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How To Write A Business Plan

ByDeborah Sweeney,
business.com writer
|
Jan 14, 2020
Image Credit: Rawpixel/Getty Images
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There are a number of key elements that all business plans should include.

  • Business plans, which range from 30 to 50 pages in length, play an important role in the growth of a business.
  • Entrepreneurs may get started writing a business plan by including key elements.
  • If a traditional business plan feels too overwhelming, you may draft a lean business plan.

Writing a business plan, if you haven't done it before, can initially seem like a daunting task. According to the U.S. Small Business Administration (SBA), the recommended length of a business plan should be between 30 to 50 pages.

Do you still feel nervous trying to figure out what you should include in this document? A great rule of thumb is to remember that a business plan plays an important role in the growth of your small business. This document acts as your startup's blueprint. Blueprints tend to be very detailed, but are also open to revisions once the initial paperwork has been drafted. Your business plan helps establish a foundation for the startup. It allows you, and potential investors, to better understand the feasibility of the business and the vision and mission you have for its future.

Whether you're starting a company for the first time or revising an existing document, it's fairly simple to put together a well-written business plan. Let's take a look at the key elements included in a traditional business plan. We'll also examine if your business is better suited for drafting a lean business plan.

Traditional business plans

Traditional business plans are the aforementioned 30 to 50 page documents. These plans usually cover the following elements in-depth.

  • Executive summary
  • Business description, concept and strategy
  • Market analysis
  • Industry analysis
  • Organization and management
  • Financial projections
  • Funding request
  • Appendix

Executive summary

Open your business plan with a table of contents that includes page numbers. This will allow you to better outline and break down, section by section, what the reader can expect to find in the document. From there, you may move into a brief (1 to 2 pages) executive summary about your business. An executive summary should be able to answer the following questions.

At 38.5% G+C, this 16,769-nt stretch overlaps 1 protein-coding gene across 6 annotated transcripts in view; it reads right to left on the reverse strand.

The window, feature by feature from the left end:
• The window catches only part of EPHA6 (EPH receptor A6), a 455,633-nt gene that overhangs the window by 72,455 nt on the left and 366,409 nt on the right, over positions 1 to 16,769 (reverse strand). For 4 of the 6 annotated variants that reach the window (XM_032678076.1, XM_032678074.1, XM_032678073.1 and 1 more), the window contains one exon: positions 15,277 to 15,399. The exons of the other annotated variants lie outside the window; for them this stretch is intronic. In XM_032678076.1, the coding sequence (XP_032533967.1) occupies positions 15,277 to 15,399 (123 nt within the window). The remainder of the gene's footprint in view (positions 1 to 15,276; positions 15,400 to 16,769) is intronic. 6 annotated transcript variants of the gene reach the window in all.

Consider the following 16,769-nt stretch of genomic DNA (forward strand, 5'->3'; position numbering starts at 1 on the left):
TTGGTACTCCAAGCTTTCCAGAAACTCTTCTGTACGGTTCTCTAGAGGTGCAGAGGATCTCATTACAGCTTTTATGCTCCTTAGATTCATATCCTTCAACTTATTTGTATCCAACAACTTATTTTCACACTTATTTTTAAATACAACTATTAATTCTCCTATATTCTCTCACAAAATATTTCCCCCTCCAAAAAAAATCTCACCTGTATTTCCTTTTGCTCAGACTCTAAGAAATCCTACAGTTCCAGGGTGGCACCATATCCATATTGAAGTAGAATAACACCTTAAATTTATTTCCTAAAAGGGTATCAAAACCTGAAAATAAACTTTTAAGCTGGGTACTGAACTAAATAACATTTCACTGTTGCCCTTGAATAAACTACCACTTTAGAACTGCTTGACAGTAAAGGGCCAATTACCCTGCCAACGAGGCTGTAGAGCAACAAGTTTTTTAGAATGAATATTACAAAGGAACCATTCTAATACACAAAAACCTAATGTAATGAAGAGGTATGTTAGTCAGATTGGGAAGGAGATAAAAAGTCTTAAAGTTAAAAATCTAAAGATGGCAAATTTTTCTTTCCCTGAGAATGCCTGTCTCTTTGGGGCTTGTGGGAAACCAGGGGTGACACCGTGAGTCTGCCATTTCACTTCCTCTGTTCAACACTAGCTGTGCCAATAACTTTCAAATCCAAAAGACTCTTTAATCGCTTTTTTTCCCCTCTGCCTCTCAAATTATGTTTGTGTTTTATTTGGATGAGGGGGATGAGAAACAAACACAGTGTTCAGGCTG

• Who are you?
  • What does your business do?
  • Which industry is the startup in?
  • Where do you conduct business?
  • What's your projected start date?
  • How does the company make money?
  • Why are consumers interested in your offerings?

Additionally, you may include a value proposition statement that details the value your company brings to its market.

Business description, concept and strategy

Sometimes referred to as a company overview, this section takes a closer look at the nature of your business. Consider the overview aspect of this section as you answer the following questions:

  • Where did the idea for your product/service come from?
  • How does your product/service work?
  • What makes this product/service unique in its market?
  • How does this product/service benefit potential and current customers?
  • What strategy will you use to reach your business goals? (This is particularly key to address if your startup is still in its development stages and needs a timeline for its goals.)

Market analysis

By now, your startup has conducted enough research and utilized census data to understand which individuals make up your target market. Use the market analysis portion of a business plan to define your target demographic. Create consumer personas to identify distinguishing characteristics, demographics, and the needs of your target market. Then, outline a strategy for how your business will attract, capture and retain this audience. Think about which media will you use to reach them.

As time progresses, you may find a growing audience in another market, like Gen Z, that may be interested in your offerings. Revise this section, and create new consumer personas as needed to better understand the needs of your existing and future audience.

Industry analysis

Now that you understand who makes up your target market, you should have just as thorough an understanding of your industry's competition. Every business has direct competition, which your startup should know about at a glance. They also have indirect competition, which may pose challenges to your business in the future. Understand what the direct and indirect competition is currently offering to their consumers. What are their price points? How do they serve their customers? Why would consumers choose their offerings over your own? How do they engage with their customer base? You may even utilize social media platforms, like Facebook and Instagram, to better understand how they reach consumers.